But if you hope to become an academic, you are going to have to train yourself to rage and weep and then move on. Academic careers are littered with the slings and arrows of outrageous fortune. If you let minor disappointments eat away at you, let them define your idea of yourself and your work, then your academic career will be short and unhappy.

Talk to any successful academic, and they will tell you of an article that they slaved over and polished like the finest jewel, and had to submit to three journals before it was accepted. Of the desperate, crushing sadness of rejected grant proposals and the unalloyed joy when they somehow miraculously find their funder.

We've all been in situations when we have wanted to tear up a rejected article, an unsuccessful grant proposal and never write anything ever again. Where we've had to drown out the voice that says "I'm not good enough, other people will always be better than me" with the thought of "next time, next time it will be me".

So by all means, give yourself time and space to feel and process your disappointment. Eat cake and get hammered on gin cocktails if it helps. Then reflect objectively on what has happened, take what learning you can from it and set it aside. You have so much more to do.

Pota2 Fri 15-Nov-19 05:55:05

Yeah, I’m really sorry for lack of sympathetic reply but, yes, you are being ridiculous. I think the problem is the tendency in some disciplines to inflate grades and give out marks in the 80s and even 90s. If you got one mark in the 80s, that would be exceptional but because you are consistently getting them, you now think that a 72 is a poor mark.

I suggest you sit down and read the marking criteria for a distinction and maybe that will help you.

Pota2 Fri 15-Nov-19 06:04:36

Also, you will need a significantly thicker skin if you’re doing a PhD. I don’t know what subject you’re planning on doing it in but prepare for your work to be ripped to shreds, although hopefully in a nice way. Masters dissertations, even with distinctions, are a world away from publishable doctoral work. If you’re getting upset because your distinction wasn’t high enough, you need to change the mindset.

And as I said before, much of this is due to a push on academics to use the full range of marks. I can guarantee you that 15 years ago, you would not have gotten 90 for anything and I seriously doubt you would have received a string of 80s either. Not all academics are equally comfortable about marking out of the 70s so it could just be that you got someone who was a harsh marker.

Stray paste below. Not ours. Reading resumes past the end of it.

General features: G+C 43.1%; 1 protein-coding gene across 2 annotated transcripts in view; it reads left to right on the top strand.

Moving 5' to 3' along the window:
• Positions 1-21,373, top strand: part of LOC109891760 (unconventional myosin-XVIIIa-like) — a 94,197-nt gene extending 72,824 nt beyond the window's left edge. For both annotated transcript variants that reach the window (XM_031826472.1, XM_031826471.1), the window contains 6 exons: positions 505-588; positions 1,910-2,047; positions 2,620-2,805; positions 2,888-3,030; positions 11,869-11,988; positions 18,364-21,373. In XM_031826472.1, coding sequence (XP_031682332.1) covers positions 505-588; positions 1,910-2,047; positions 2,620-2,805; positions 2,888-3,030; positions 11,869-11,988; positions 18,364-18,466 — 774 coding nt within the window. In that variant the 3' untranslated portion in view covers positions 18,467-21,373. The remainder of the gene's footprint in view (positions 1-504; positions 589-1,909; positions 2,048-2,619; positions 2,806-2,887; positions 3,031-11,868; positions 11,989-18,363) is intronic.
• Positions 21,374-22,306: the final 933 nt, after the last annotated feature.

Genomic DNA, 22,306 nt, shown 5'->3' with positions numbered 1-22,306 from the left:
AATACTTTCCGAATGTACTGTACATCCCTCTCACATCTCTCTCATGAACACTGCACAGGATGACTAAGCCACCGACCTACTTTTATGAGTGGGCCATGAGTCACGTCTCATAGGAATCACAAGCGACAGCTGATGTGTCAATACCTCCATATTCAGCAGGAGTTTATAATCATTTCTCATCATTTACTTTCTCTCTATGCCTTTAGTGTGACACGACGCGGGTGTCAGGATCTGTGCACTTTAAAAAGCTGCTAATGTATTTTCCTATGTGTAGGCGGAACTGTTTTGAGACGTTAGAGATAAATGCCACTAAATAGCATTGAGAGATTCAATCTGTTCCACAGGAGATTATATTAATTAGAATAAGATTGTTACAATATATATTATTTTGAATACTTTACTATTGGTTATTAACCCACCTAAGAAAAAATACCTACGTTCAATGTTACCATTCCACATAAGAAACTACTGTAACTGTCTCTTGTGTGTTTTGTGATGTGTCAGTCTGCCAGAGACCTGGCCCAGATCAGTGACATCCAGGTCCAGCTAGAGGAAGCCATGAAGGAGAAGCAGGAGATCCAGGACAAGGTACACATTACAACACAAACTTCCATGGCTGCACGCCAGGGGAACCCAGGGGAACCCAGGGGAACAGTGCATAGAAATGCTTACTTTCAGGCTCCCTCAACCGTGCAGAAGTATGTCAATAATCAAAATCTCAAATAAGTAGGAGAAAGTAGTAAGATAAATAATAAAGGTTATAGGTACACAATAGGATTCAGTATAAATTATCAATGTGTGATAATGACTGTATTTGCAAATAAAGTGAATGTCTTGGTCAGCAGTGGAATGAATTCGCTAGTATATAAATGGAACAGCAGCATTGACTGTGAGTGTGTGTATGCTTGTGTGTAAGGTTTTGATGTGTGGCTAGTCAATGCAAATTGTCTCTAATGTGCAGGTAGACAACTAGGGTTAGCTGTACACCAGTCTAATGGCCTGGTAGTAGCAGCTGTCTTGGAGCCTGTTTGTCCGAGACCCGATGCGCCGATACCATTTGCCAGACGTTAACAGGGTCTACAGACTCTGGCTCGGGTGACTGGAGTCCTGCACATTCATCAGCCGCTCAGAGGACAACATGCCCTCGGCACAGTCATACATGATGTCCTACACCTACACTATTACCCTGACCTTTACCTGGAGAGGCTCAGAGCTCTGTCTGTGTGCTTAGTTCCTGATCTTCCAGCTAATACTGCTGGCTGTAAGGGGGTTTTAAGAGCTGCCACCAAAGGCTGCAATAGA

As for embarrassment about your transcript, you need to get a grip. Sounds harsh, but if you want a career in academia, you will get far harsher advice. Try getting peer reviewer comments back on the article you slaved over that tell you that your work is boring, lacks depth and suggests lack of subject expertise. Then start telling us about your disappointing distinction.

Zero79me Fri 15-Nov-19 06:09:22

@op i really get it, but you will be ok!

@Constantlyonthelookout i absolutely loved your post, so true. Thank you! I have screenshot it to read when i have a wobble flowers

SoniasTrumpet Fri 15-Nov-19 06:11:42

Easy there piskies.

That said I'd be over the moon with a 72%. Sadly effort and outcome are sometimes unrelated. I'm awaiting a Master's grade today and dreading it. I have no idea how I'll do.

Soontobe60 Fri 15-Nov-19 06:27:11

OP, it's not the end of the world.
I loathe the 'I've let myself down' point of view. No, you really haven't. Either you haven't put enough effort in to achieve a higher mark, or you're not actually capable of doing so.
I'm a bit of a perfectionist too. When I completed my Masters a couple of years ago, I knew what grade I was aiming for, which was definitely not top marks! I was working full time, completing a Masters 30 years after completing my degree, and not in the best I felt health. For me, perfection was being able to get a reasonable pass mark. Not about getting top marks. At that time, I knew too many compromises would have to be made to achieve that! In the end I achieved what I set out to do. For me, that was perfection.
Your post will irritate many people as it sounds very much like you're fishing for complements, a bit like when a slimmperson moans to her friends about piling on weight, when whatbthey really are looking for is those friends to tell her how wonderfully slim she is, how they wish they had her figure etc etc etc.

HeronLanyon Fri 15-Nov-19 06:33:50

Was your dissertation result accompanied by feedback setting out reasons for marks under each criteria? Many do. Some only provide feedback to those who fail.
If you have feedback take it on board - it will tell you exactly why your distinction was strong but could also have been better.